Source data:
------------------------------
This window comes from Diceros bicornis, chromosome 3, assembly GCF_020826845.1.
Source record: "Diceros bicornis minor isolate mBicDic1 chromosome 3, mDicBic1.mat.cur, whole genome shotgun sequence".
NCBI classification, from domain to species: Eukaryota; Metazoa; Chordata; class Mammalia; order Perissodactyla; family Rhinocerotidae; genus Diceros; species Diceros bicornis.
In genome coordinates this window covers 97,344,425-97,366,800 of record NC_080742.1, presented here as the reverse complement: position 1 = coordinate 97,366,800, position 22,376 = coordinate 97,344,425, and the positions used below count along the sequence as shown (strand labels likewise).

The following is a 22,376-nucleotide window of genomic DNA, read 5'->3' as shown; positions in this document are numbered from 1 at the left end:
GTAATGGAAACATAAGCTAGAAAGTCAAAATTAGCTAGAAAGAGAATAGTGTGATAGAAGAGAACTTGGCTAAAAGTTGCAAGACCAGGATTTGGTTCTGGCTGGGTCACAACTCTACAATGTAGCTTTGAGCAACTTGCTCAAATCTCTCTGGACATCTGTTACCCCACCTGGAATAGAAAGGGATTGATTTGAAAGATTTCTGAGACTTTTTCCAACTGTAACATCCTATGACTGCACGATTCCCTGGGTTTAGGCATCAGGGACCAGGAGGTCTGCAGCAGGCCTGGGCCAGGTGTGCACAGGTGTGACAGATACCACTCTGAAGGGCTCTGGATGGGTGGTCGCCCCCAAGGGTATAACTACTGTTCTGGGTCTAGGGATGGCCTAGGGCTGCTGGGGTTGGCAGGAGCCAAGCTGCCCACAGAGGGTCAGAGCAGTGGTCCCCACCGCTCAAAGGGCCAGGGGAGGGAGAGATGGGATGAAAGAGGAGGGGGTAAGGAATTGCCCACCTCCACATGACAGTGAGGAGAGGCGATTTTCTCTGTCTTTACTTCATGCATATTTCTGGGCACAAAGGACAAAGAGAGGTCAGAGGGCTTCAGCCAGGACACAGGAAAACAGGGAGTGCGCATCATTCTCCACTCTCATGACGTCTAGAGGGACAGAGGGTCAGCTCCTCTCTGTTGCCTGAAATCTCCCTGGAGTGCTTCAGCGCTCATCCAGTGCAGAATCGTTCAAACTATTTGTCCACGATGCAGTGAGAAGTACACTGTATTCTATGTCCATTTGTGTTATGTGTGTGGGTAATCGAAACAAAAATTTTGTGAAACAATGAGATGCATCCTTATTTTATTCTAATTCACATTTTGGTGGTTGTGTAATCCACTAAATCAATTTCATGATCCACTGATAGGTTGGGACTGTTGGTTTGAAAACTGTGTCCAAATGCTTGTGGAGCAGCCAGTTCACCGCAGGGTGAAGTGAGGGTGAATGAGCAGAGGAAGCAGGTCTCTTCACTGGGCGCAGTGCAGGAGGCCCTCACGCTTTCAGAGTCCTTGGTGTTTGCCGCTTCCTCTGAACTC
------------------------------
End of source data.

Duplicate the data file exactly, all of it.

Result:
This window comes from Diceros bicornis, chromosome 3, assembly GCF_020826845.1.
Source record: "Diceros bicornis minor isolate mBicDic1 chromosome 3, mDicBic1.mat.cur, whole genome shotgun sequence".
NCBI classification, from domain to species: Eukaryota; Metazoa; Chordata; class Mammalia; order Perissodactyla; family Rhinocerotidae; genus Diceros; species Diceros bicornis.
In genome coordinates this window covers 97,344,425-97,366,800 of record NC_080742.1, presented here as the reverse complement: position 1 = coordinate 97,366,800, position 22,376 = coordinate 97,344,425, and the positions used below count along the sequence as shown (strand labels likewise).

The following is a 22,376-nucleotide window of genomic DNA, read 5'->3' as shown; positions in this document are numbered from 1 at the left end:
GTAATGGAAACATAAGCTAGAAAGTCAAAATTAGCTAGAAAGAGAATAGTGTGATAGAAGAGAACTTGGCTAAAAGTTGCAAGACCAGGATTTGGTTCTGGCTGGGTCACAACTCTACAATGTAGCTTTGAGCAACTTGCTCAAATCTCTCTGGACATCTGTTACCCCACCTGGAATAGAAAGGGATTGATTTGAAAGATTTCTGAGACTTTTTCCAACTGTAACATCCTATGACTGCACGATTCCCTGGGTTTAGGCATCAGGGACCAGGAGGTCTGCAGCAGGCCTGGGCCAGGTGTGCACAGGTGTGACAGATACCACTCTGAAGGGCTCTGGATGGGTGGTCGCCCCCAAGGGTATAACTACTGTTCTGGGTCTAGGGATGGCCTAGGGCTGCTGGGGTTGGCAGGAGCCAAGCTGCCCACAGAGGGTCAGAGCAGTGGTCCCCACCGCTCAAAGGGCCAGGGGAGGGAGAGATGGGATGAAAGAGGAGGGGGTAAGGAATTGCCCACCTCCACATGACAGTGAGGAGAGGCGATTTTCTCTGTCTTTACTTCATGCATATTTCTGGGCACAAAGGACAAAGAGAGGTCAGAGGGCTTCAGCCAGGACACAGGAAAACAGGGAGTGCGCATCATTCTCCACTCTCATGACGTCTAGAGGGACAGAGGGTCAGCTCCTCTCTGTTGCCTGAAATCTCCCTGGAGTGCTTCAGCGCTCATCCAGTGCAGAATCGTTCAAACTATTTGTCCACGATGCAGTGAGAAGTACACTGTATTCTATGTCCATTTGTGTTATGTGTGTGGGTAATCGAAACAAAAATTTTGTGAAACAATGAGATGCATCCTTATTTTATTCTAATTCACATTTTGGTGGTTGTGTAATCCACTAAATCAATTTCATGATCCACTGATAGGTTGGGACTGTTGGTTTGAAAACTGTGTCCAAATGCTTGTGGAGCAGCCAGTTCACCGCAGGGTGAAGTGAGGGTGAATGAGCAGAGGAAGCAGGTCTCTTCACTGGGCGCAGTGCAGGAGGCCCTCACGCTTTCAGAGTCCTTGGTGTTTGCCGCTTCCTCTGAACTC